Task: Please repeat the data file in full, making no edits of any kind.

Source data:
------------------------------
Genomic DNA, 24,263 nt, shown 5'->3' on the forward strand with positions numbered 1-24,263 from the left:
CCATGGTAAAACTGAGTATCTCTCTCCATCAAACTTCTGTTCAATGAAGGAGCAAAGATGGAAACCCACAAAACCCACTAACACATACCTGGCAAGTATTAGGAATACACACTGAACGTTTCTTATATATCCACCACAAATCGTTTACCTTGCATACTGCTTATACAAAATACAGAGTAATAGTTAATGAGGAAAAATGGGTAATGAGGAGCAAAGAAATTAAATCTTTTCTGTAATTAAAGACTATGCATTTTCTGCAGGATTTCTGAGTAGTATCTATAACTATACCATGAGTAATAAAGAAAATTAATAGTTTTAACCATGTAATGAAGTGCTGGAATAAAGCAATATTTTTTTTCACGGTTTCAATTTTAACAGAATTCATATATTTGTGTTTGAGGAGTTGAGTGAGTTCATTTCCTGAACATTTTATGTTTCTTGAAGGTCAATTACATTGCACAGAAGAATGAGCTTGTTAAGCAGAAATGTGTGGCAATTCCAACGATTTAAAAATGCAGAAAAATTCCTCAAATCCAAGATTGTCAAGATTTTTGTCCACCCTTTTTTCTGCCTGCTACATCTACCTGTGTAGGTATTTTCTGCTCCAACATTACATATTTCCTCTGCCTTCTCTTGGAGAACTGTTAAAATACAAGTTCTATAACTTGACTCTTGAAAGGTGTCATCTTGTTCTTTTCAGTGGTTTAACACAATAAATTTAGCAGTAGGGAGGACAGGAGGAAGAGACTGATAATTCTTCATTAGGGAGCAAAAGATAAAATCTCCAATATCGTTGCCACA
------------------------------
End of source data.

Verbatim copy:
Genomic DNA, 24,263 nt, shown 5'->3' on the forward strand with positions numbered 1-24,263 from the left:
CCATGGTAAAACTGAGTATCTCTCTCCATCAAACTTCTGTTCAATGAAGGAGCAAAGATGGAAACCCACAAAACCCACTAACACATACCTGGCAAGTATTAGGAATACACACTGAACGTTTCTTATATATCCACCACAAATCGTTTACCTTGCATACTGCTTATACAAAATACAGAGTAATAGTTAATGAGGAAAAATGGGTAATGAGGAGCAAAGAAATTAAATCTTTTCTGTAATTAAAGACTATGCATTTTCTGCAGGATTTCTGAGTAGTATCTATAACTATACCATGAGTAATAAAGAAAATTAATAGTTTTAACCATGTAATGAAGTGCTGGAATAAAGCAATATTTTTTTTCACGGTTTCAATTTTAACAGAATTCATATATTTGTGTTTGAGGAGTTGAGTGAGTTCATTTCCTGAACATTTTATGTTTCTTGAAGGTCAATTACATTGCACAGAAGAATGAGCTTGTTAAGCAGAAATGTGTGGCAATTCCAACGATTTAAAAATGCAGAAAAATTCCTCAAATCCAAGATTGTCAAGATTTTTGTCCACCCTTTTTTCTGCCTGCTACATCTACCTGTGTAGGTATTTTCTGCTCCAACATTACATATTTCCTCTGCCTTCTCTTGGAGAACTGTTAAAATACAAGTTCTATAACTTGACTCTTGAAAGGTGTCATCTTGTTCTTTTCAGTGGTTTAACACAATAAATTTAGCAGTAGGGAGGACAGGAGGAAGAGACTGATAATTCTTCATTAGGGAGCAAAAGATAAAATCTCCAATATCGTTGCCACA